The world is supposedly flat and so are the enterprise software industry’s revenue expectations for the remainder of 2009.
Gartner recently downgraded its previous full-year forecast (subscription required) for enterprise software revenues, from an earlier projection of 6.6 percent growth for 2009 to a “flat” 0.3 percent growth rate that would total $222.6 billion. (Naturally, the Gartner analysts noted that the forecast could decrease another 1 to 2 percent “if deteriorating economic conditions continue.”)
Lost amid the hubbub of all things SAP and Oracle in the enterprise applications space (ERP, CRM, BI and supply chain vendors), are the other sizeable and important players with thousands of customers.
Just how are they weathering the same storm?
One of those key players is Lawson, a top 10 business apps vendor (according to Forrester Research analyst Ray Wang’s rankings) that has approximately 4,500 customers in the manufacturing, distribution, maintenance and service industries in 40 countries.
A recent AMR Research examination of Lawson’s FY2009 third-quarter results shows that, like SAP and Oracle, Lawson faces serious challenges but is grinding its way through the recession to achieve some financial success.
Though Lawson’s Q3 revenues ($174 million) were off 18 percent from Q3 2008, “overall business isn’t as bad as it first appears, as currency fluctuations negatively affected revenue by approximately 8 percent,” note AMR’s Jeffrey Freyermuth, Nigel Montgomery and Jim Shepherd in the report (subscription required).
In fact, Lawson met its goal of delivering a 15 percent operating margin during the quarter, states the AMR report, and grew its maintenance revenue by 1 percent (or 8 percent adjusted for currencies) from last year. The vendor signed 234 deals in the quarter, with the average sales price dipping to $93,000, as Lawson’s customers continue “to buy in smaller chunks,” the AMR report notes.
The most apt quote from the earnings call came from Lawson CEO Harry Debes: “Sometimes you win ugly, but the quarter was still a victory.”
That word—ugly—so perfectly sums up the state of ERP today. As I’ve reported recently, enterprise software customers are fed up with onerous and ongoing ERP expenses, negligible odds of implementation success and name-brand vendors who charge too much. Which has led desperate customers to look for ways to generate excitement in ERP projects and for new ERP solutions from non-traditional places.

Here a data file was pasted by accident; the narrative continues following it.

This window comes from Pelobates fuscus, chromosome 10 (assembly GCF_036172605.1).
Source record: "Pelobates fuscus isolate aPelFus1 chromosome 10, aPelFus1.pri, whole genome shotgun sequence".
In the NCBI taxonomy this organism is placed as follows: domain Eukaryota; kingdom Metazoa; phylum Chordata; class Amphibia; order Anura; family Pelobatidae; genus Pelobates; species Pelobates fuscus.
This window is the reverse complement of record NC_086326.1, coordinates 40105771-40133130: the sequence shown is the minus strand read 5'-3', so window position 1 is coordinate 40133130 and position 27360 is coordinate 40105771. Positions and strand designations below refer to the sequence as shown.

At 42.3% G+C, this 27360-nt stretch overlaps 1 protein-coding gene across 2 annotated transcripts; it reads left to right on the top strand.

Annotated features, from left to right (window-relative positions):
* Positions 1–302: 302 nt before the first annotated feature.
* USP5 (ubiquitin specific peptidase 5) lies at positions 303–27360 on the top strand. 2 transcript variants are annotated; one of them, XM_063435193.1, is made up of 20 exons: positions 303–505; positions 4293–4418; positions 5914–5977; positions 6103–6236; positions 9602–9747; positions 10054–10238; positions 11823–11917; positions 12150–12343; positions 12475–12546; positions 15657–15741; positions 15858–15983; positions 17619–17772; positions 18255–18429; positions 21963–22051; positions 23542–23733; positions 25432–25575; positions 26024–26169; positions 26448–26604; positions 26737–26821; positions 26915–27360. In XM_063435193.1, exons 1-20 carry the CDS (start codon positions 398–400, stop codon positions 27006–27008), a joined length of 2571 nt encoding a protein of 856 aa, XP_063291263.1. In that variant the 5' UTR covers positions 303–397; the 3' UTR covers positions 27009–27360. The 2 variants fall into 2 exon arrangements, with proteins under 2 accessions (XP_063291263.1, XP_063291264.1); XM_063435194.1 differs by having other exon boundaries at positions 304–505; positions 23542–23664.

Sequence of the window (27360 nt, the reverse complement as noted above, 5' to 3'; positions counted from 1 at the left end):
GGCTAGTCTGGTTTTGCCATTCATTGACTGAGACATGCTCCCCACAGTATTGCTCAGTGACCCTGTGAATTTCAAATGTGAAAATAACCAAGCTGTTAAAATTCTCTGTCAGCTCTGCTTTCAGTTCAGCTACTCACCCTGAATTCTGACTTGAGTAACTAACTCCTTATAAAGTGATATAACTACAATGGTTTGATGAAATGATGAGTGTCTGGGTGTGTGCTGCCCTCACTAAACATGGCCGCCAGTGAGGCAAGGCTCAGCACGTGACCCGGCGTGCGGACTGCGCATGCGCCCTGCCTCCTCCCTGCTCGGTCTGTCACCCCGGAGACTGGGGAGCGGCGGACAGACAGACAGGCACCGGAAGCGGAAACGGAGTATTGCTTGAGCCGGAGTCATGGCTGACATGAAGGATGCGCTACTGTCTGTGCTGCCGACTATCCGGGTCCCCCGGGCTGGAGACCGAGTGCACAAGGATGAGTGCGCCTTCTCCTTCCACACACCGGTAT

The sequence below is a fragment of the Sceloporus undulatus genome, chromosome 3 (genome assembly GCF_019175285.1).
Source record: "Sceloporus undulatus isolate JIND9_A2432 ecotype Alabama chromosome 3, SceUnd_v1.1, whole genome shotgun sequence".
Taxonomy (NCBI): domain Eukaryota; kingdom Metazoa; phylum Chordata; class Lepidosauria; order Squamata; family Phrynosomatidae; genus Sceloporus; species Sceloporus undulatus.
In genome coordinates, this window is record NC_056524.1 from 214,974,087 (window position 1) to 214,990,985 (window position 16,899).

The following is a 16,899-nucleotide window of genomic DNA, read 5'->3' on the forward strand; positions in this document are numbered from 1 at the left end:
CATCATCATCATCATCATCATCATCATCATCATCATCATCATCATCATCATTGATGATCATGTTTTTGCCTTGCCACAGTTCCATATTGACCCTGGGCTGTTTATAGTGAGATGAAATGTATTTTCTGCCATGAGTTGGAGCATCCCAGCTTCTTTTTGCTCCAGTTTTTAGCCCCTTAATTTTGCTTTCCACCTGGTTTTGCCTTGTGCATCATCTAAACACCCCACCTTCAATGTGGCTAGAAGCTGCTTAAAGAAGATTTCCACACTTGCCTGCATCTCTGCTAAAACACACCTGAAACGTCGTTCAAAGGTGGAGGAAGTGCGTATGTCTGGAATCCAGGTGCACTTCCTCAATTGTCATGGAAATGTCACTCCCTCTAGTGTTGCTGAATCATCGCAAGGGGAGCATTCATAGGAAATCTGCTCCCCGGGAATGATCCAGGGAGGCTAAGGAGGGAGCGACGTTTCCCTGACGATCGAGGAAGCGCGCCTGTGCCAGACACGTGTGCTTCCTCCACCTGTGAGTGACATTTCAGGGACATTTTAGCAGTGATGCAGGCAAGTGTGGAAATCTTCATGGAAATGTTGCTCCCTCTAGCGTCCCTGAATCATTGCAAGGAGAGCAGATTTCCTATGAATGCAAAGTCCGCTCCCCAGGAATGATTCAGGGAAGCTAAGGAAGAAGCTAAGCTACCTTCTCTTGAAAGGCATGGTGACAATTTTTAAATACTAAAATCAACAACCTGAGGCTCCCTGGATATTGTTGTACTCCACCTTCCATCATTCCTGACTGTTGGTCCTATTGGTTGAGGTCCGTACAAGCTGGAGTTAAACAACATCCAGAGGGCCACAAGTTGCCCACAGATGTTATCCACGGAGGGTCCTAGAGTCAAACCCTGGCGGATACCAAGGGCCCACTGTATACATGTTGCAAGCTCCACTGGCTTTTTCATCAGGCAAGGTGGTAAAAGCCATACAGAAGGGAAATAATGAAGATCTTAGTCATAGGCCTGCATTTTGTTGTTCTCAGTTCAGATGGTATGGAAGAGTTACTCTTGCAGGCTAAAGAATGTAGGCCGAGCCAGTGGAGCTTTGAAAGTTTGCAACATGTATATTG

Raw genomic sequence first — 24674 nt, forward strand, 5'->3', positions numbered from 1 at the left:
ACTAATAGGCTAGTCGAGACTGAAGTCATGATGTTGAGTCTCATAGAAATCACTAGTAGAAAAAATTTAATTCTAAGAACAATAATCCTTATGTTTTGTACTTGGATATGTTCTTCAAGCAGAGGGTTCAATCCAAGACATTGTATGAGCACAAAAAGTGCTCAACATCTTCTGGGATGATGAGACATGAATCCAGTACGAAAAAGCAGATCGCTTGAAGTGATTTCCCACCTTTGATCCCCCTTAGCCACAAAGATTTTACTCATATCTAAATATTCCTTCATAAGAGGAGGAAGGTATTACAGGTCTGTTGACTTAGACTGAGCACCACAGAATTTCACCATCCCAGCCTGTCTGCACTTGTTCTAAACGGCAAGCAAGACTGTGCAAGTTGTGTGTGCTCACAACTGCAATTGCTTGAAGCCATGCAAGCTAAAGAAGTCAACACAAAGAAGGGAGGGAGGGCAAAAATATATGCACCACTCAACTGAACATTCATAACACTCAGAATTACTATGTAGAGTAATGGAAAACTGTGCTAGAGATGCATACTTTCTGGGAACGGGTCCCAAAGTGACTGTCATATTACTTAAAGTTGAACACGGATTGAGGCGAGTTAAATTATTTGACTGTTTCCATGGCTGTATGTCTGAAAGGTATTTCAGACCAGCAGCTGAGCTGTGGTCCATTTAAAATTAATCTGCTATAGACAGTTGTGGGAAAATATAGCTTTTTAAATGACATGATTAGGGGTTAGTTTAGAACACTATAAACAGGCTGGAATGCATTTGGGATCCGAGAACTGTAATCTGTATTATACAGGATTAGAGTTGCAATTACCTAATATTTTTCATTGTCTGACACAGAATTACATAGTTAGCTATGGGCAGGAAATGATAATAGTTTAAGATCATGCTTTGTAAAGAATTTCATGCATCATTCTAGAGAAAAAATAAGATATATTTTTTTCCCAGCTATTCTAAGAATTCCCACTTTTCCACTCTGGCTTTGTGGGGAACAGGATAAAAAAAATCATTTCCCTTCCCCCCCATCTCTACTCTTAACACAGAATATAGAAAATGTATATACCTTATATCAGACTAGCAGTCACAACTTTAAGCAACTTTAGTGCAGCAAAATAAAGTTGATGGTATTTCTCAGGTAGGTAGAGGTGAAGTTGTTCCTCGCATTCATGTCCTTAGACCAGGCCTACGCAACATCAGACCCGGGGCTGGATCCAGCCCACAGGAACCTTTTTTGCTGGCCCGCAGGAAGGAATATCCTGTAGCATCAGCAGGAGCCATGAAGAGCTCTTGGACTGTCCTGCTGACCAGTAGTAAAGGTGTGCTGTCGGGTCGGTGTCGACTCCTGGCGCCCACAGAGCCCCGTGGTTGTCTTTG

Of course, during times of financial duress, ERP vendors have a well-known “ace up their sleeves” that substantially increases their odds of success: Large installed bases who are absurdly dependent on their ERP systems, as well as recurring maintenance revenues that buoy sinking bottom lines.
That point is echoed by the Gartner report: “Despite an unsettled outlook, the enterprise software market has the potential to weather the current economic downturn better than in 2001 and 2002 because market conditions are dramatically different in terms of maturity, penetration, confidence in IT, and the geographical and vertical mix.”
The AMR analysts note that Lawson’s fourth-quarter results will be closely watched by investors and industry analysts alike: Lawson has $200 million in maintenance contract renewals in the Americas coming due at the end of May 2009, notes the report. (To read about SAP’s and Oracle’s recent balance sheets and their near-term challenges, see “SAP vs. Oracle: Battle of the Balance Sheets.”)
“December through February was about as bad an economic climate as anyone can remember,” write the AMR analysts. “Proving that you can sustain and even grow margins in the midst of a recession is bound to impress investors and reassure prospective customers.”
We shall see.
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